In 1640 he met and married Alice Field, daughter of a wealthy merchant. Using the substantial dowry at his disposal, he set up in practice in Spitalfields, as an astrologer and herbalist. His strong humanitarian streak was demonstrated in that he would charge no more than a patient could pay. As a result, he gained some local fame among the poorer classes, whom he would treat for very little, or even at no charge. He would never turn anyone away, and was highly critical of those in the medical profession who were more interested in lining their pockets than curing the sick.
Of the Royal College of Physicians he said:
"They are bloodsuckers, true vampires, have learned little since Hippocrates; use blood-letting for ailments above the midriff and purging for those below. They evacuate and revulse their patients until they faint. Black Hellebore, this poisonous stuff, is a favourite laxative. It is surprising that they are so popular and that some patients recover."
This line did not make him popular with the medical profession as a whole. When he began to translate various works from Latin and Greek to allow a wider audience, he was pilloried for his efforts, on the basis that he was seen as undermining the doctors, who he saw as making medicine "...a secret conspiracy, writing prescriptions in mysterious Latin to hide ignorance and impress the patient."
Nevertheless, he continued his work, and wrote an astonishing number of books on herbs and their uses, a work on midwifery, as well as medical and prophetic astrology.
The Political Man
His upbringing and the experiences of his early adulthood became concrete during the English Civil War. A man of deeds as well as words, he desired to serve in the front line at Edgehill in 1642, but was later persuaded that his enthusiasm and skills could and should be put to better use. He became a field surgeon and later was commissioned to captain and led a volunteer infantry troop to fight at Reading, where he was wounded in the shoulder.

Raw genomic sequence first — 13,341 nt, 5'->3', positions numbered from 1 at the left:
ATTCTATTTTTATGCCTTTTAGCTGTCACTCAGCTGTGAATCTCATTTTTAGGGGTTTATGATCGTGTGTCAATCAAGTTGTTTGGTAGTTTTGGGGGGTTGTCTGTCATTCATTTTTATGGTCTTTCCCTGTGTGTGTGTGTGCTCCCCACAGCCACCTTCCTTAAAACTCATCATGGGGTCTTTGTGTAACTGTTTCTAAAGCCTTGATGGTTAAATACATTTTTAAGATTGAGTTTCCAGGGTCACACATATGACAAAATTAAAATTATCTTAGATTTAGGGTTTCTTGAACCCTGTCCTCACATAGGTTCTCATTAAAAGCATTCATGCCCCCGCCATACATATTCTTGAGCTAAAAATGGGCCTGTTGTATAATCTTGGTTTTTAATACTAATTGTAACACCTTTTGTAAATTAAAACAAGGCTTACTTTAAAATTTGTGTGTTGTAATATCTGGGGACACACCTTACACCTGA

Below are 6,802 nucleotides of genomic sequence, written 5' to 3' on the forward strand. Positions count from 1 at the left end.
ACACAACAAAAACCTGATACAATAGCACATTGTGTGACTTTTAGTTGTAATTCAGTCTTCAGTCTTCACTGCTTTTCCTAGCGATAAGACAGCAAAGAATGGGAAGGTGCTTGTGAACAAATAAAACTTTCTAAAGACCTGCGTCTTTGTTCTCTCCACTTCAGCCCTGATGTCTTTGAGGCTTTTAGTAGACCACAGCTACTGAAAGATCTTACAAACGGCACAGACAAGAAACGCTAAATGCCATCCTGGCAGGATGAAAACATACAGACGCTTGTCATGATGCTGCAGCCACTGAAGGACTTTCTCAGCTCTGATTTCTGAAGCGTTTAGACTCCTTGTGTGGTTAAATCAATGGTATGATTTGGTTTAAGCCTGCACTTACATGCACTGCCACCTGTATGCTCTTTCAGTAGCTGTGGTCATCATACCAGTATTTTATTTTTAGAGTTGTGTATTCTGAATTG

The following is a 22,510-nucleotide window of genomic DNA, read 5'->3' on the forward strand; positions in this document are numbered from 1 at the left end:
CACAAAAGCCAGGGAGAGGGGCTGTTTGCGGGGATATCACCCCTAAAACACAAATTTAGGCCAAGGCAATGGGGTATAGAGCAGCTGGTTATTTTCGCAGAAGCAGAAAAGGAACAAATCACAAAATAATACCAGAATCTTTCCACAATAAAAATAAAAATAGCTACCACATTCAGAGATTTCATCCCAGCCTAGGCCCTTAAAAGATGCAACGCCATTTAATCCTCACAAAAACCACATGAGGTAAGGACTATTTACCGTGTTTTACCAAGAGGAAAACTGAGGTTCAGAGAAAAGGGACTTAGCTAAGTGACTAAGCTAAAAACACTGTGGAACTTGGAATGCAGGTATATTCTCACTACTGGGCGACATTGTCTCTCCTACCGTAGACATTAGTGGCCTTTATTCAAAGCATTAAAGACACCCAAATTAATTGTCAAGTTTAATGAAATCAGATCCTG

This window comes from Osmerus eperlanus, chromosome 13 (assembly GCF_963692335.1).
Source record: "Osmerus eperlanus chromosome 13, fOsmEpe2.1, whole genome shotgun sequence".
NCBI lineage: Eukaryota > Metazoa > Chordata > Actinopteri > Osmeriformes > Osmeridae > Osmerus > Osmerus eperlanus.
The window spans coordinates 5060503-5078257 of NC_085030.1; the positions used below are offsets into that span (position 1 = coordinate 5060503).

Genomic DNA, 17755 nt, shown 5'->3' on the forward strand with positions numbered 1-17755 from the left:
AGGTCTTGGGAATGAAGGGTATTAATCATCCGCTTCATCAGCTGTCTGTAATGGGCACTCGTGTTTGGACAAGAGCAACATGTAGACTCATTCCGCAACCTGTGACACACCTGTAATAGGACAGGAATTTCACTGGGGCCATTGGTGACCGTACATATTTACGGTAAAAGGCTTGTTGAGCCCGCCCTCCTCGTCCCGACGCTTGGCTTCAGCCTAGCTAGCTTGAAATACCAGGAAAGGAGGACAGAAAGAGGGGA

The war prompted many changes, notably (for Culpeper) the end of official censorship. Between 1603 and 1949, the Company of Stationers was charged with censoring all English publications. Influenced heavily by the Church, anything which spoke out against the establishment was unlikely to see the light of day, and if it were printed, published or read, the perpetrator of the crime was flogged.
This opened the floodgates for Culpeper, and many like him. His Catastrophe Mangatum, or the Fall of Monarchie was published in 1652, in which he predicted that the Government would be overthrown, and a theocracy established.
It is for his treatment of herbs that he is still best known, however. His scholarly approach to collecting, testing and researching makes his works fascinating down to today. His wit and wisdom is ever-present in what is possibly his most famous work, The English Physitian, better known today as Culpeper's Herbal.
Ironically, Nicholas was not a well man, and the effects of his wound in the war troubled him more and more, until he died on 10th January 1654, possibly of tuberculosis. Despite his fathering seven children, only one survived him.
Nicholas Culpeper - Herbalist of the People by Dylan Warren-Davis